I’ve been working towards financial freedom for a couple of years now, and I’m still wrestling with this question. Do I focus on paying down my mortgage and reducing interest? Or do I focus on building up an investment and seeing market gains and dividends?
I’ve been doing a bit of both as I see-saw between the two. This is actually the worst approach, as you don’t reduce the interest on your mortgage significantly and neither do you build up your investment capital as quickly.
Although putting any savings aside is better than not at all, it’s time for me to commit to one or the other. Here are the things I’ve been considering to help me make the decision.
Where do I want to be in 10 year’s time?
Finance is a long-term game, so I need to think about what I want to be doing in ten years. Am I aiming for early retirement? Or working for a not-for-profit? Or taking a risk and starting my own business? Or living a more nomadic lifestyle? That might suggest investing should be my focus, as it would establish a guaranteed basic income. If I’m aiming to stay settled and continue to work, maybe start a family and use maternity leave from my employment, that suggests that paying down my mortgage would be more beneficial.
What does the maths say?
Housing costs are typically around a third of expenses, so paying off the mortgage can seriously reduce the amount you will need for financial freedom. Run the numbers on a mortgage calculator to work out how long it will take to pay off and how much you’ll save in interest. Then run the numbers on a compound interest calculator to work out how long it will take you to save up to your financial freedom number after paying off the mortgage, and without having it paid off. How does these time frames fit with your life plan? In my case, focusing on FIRE first or focusing on the mortgage first made very little difference in total timeframe.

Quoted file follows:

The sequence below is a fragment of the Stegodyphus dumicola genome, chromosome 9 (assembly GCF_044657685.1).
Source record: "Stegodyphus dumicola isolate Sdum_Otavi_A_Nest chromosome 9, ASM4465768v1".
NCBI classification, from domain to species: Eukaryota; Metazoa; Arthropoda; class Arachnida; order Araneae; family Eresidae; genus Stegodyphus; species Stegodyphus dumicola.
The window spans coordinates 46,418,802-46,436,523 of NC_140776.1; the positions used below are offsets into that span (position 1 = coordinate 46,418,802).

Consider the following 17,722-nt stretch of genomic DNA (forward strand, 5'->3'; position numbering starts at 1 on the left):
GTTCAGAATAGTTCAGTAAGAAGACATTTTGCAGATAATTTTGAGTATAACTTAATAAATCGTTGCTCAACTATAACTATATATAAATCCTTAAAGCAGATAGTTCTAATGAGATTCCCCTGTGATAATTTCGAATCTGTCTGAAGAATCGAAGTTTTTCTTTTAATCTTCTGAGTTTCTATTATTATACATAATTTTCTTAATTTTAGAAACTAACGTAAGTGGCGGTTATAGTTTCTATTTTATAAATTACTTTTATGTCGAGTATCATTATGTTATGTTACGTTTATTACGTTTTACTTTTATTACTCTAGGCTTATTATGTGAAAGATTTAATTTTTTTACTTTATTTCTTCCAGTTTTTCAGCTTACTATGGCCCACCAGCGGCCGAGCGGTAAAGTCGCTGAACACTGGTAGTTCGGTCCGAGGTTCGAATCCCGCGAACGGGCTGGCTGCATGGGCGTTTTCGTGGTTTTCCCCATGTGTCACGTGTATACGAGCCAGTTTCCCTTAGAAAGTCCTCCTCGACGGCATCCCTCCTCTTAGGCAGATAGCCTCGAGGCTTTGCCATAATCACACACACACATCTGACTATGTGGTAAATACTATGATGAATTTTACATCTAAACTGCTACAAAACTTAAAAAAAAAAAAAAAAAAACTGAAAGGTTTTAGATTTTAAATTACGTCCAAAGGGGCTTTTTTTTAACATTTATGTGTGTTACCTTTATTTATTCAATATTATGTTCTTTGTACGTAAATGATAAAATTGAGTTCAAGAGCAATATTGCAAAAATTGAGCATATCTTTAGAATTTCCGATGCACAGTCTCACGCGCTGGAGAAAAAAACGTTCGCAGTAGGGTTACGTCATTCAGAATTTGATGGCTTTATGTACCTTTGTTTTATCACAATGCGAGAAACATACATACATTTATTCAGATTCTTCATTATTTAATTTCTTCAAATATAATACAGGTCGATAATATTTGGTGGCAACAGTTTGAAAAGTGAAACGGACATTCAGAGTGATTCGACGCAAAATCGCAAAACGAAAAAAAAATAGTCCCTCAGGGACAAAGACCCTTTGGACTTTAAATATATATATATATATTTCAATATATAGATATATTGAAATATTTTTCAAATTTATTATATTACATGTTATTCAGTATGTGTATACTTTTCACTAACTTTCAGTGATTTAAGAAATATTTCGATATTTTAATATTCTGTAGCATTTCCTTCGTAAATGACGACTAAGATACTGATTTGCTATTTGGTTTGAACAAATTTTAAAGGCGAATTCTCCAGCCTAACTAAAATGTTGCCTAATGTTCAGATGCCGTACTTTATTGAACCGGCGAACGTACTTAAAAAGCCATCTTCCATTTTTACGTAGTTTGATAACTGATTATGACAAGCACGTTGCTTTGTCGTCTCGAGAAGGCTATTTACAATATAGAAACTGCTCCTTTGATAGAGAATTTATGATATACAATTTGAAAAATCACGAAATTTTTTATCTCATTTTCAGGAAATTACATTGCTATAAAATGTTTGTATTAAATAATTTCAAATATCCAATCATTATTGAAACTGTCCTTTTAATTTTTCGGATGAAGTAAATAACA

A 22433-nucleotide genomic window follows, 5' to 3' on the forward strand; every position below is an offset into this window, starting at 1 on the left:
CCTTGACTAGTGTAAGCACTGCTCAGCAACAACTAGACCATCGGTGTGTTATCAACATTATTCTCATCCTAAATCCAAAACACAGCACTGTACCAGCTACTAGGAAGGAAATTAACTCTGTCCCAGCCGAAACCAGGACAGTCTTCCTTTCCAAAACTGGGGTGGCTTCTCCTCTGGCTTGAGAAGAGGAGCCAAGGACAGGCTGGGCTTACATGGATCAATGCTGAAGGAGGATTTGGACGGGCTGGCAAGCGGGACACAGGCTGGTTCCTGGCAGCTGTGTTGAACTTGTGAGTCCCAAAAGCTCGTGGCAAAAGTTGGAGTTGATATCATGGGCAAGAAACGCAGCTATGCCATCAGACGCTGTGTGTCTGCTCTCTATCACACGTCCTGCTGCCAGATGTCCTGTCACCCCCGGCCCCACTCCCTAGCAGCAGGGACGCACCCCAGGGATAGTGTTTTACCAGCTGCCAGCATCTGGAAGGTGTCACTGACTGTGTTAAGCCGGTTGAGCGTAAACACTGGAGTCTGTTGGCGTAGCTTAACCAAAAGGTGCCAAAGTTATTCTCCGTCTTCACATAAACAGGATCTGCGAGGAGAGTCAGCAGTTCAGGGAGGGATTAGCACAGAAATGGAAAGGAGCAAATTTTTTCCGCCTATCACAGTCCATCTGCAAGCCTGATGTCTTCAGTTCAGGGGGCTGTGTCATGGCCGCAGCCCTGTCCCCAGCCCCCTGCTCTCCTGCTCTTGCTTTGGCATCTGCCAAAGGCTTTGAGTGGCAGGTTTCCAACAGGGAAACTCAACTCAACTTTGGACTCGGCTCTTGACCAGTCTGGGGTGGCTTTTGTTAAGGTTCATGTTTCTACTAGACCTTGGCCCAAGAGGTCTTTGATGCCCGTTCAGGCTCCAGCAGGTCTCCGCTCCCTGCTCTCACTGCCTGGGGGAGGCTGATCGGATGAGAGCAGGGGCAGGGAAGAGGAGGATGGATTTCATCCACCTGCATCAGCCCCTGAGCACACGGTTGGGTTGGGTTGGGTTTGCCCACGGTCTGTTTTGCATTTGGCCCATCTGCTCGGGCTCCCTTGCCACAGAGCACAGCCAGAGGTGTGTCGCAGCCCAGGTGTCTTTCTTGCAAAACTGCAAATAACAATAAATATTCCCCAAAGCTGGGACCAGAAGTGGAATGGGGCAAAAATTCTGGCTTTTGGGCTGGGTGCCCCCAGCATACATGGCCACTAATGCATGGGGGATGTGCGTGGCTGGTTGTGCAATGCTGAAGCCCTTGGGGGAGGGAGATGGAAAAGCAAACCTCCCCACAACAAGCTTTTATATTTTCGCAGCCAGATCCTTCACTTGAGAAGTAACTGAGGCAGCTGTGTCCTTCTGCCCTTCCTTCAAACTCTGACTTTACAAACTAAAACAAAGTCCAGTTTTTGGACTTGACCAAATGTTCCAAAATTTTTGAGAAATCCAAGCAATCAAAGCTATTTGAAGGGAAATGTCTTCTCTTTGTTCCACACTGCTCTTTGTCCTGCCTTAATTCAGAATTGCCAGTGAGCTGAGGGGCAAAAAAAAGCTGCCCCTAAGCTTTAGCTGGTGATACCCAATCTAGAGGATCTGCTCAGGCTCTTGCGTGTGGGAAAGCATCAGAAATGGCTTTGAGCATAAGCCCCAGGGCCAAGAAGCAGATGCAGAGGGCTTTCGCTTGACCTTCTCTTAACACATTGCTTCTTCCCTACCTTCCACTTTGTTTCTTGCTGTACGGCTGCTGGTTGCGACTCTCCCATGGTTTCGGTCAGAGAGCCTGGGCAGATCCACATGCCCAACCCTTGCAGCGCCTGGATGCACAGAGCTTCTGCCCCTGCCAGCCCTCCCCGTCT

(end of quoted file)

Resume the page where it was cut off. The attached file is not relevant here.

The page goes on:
Also check how the two approaches affect your tax. Dividends from investments are taxable, whereas paying into a mortgage is tax free.
How comfortable are you with debt and risk?
How does a huge mortgage debt make you feel? Can you put psychology aside and treat it as a simple financial tool? Would owning your own home make you feel more secure? What about the security of having investments that you could liquidate quickly? How would you feel about not being able to pull out if the stock market takes a down-turn, or the risk of needing to sell your house in a real estate crash? A house is a completely undiversified portfolio – how risky is your particular investment?
What does your gut tell you?
Even after making a list of pros and cons, sometimes what the logic tells you still doesn’t feel right. One trick is to flip a coin on the decision, and then see what your first reaction is. Relief? Or disappointment? No matter what the expert advice is, you need to make the decision that fits you and what will bring you the most benefit, both financially and psychologically.
So, after all that weighing up I’ve decided to focus on investing for financial freedom – you can see my progress in my quarterly updates. Although I don’t plan on retiring early, I’d like to be able to take some risks with my career, and have the freedom to travel more and live overseas. Personally, I think I’ll also get a bigger sense of security having my money in investments.
Have you gone through the same decision making process over mortgage vs investments? I’d love to hear your story in the comments!